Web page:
"Seventh Heaven" was reported first in a preview of Beck's upcoming October 2016 album, which ended up delayed a year before being release as Colors
in October 2017.
Beck has referred to "Seventh Heaven" as about "a man wailing out at his love who has left him." On the other hand, once, before playing the song live in Melbourne in February 2018, Beck said "This is a very feel good song, I'm warning you," which feels a little at odds with the first description. Maybe he was still figuring the song out himself. Regardless, the verses seem to track the story somewhat vaguely. The first verse begins with Beck announcing "I want to see you," and wandering the city. The second verse seems to expressing some brief hope, but it all ends with his love rejecting him on the telephone.
Beck's verses here are a little wordy, and not straight-forward to decipher, but I think that wordiness contrasts quite nicely with the clarity of the chorus (and their gorgeous melodies). Beck says that Colors
is about connecting: "Seventh Heaven" matches that, as it seems to be about an attempt to connect with someone.
The music shimmers, on a very simple bed of funky rhythm and insistent electric guitar. There are some lovely but unobtrusive new age-y cascading details to the song too (ie., the intro).
Also interesting to me is the construction of the song. After the verses, Beck does a pre-chorus ("don't tell nobody I'm here"), the chorus, and a sort of post-chorus ("now you got to let me know"). Also, a bridge follows ("I'm gonna take it with me"). This is a lot of different sections for a song! The beauty is that it never feels collage-like, they flow and fit together.
Still, after the second chorus, Beck decides to stop repeating himself. The bridge is done instrumentally, and instead of connecting to a third verse, it sort of goes into a great new replacement section ("someday there might be something better / you can change your mind but you can't forget her": a terrific couplet). That section leads into a yet another entirely different pre-chorus, where he's singing about the hopefulness of love ("let it rise to the highest high in the satellite sky").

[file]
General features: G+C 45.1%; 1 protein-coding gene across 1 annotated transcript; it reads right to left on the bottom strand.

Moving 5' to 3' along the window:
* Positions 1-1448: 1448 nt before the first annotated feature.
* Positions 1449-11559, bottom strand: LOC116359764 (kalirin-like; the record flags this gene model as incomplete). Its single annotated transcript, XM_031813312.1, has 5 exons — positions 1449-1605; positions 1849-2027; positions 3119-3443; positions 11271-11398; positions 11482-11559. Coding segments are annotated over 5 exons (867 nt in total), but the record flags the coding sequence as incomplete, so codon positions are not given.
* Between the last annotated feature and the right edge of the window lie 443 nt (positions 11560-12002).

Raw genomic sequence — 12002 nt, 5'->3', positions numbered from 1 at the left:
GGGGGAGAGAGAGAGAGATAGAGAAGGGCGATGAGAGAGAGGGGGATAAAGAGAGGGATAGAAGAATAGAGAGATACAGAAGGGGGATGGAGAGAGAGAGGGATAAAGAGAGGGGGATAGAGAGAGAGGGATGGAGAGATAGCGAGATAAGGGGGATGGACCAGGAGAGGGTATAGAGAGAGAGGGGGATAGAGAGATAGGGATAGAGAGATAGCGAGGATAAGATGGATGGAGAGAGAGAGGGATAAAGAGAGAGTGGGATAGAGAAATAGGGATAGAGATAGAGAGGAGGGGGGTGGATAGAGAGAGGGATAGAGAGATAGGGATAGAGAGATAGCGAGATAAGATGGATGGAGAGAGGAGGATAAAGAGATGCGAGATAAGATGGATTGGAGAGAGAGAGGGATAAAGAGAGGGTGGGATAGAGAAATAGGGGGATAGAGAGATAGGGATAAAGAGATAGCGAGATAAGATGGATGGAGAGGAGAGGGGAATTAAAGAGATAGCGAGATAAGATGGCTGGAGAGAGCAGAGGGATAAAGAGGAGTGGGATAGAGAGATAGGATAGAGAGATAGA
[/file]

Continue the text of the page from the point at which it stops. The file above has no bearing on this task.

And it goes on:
These new sections have great affect on the song: they allow none of the (superb) melodies from overstaying their welcome, and are also just as interesting in their own right. Beck has done experimenting with song construction throughout his career, and here on Colors
, even being seen as a straight-forward pop record by most, he is still providing twists. He is overflowing with ideas, and puts this creativity on display on "Seventh Heaven."
Played live 4 times:
Earliest known live version: October 24, 2017
Latest known live version: June 5, 20182017-2018 Colors tour
Beck played around 59 main shows on the Colors
tour, but alas, only did "Seventh Heaven" at four of them. He has stated in the past that new songs need to settle in fans' consciousness before they feel right to do on stage, and maybe that's what he's letting happen here. That said, the versions of "Seventh Heaven" I have heard all came off quite well. The song was not deconstructed at all; the band playing it fairly straight as you hear it on record. Roger adds some nice glassy synthesizer, and Jason leads it all with cool almost country-ish clean guitar licks. I really hope this gets more of a shot at stage at some point, as it's uplifting melodies would be a blast to experience. We shall see!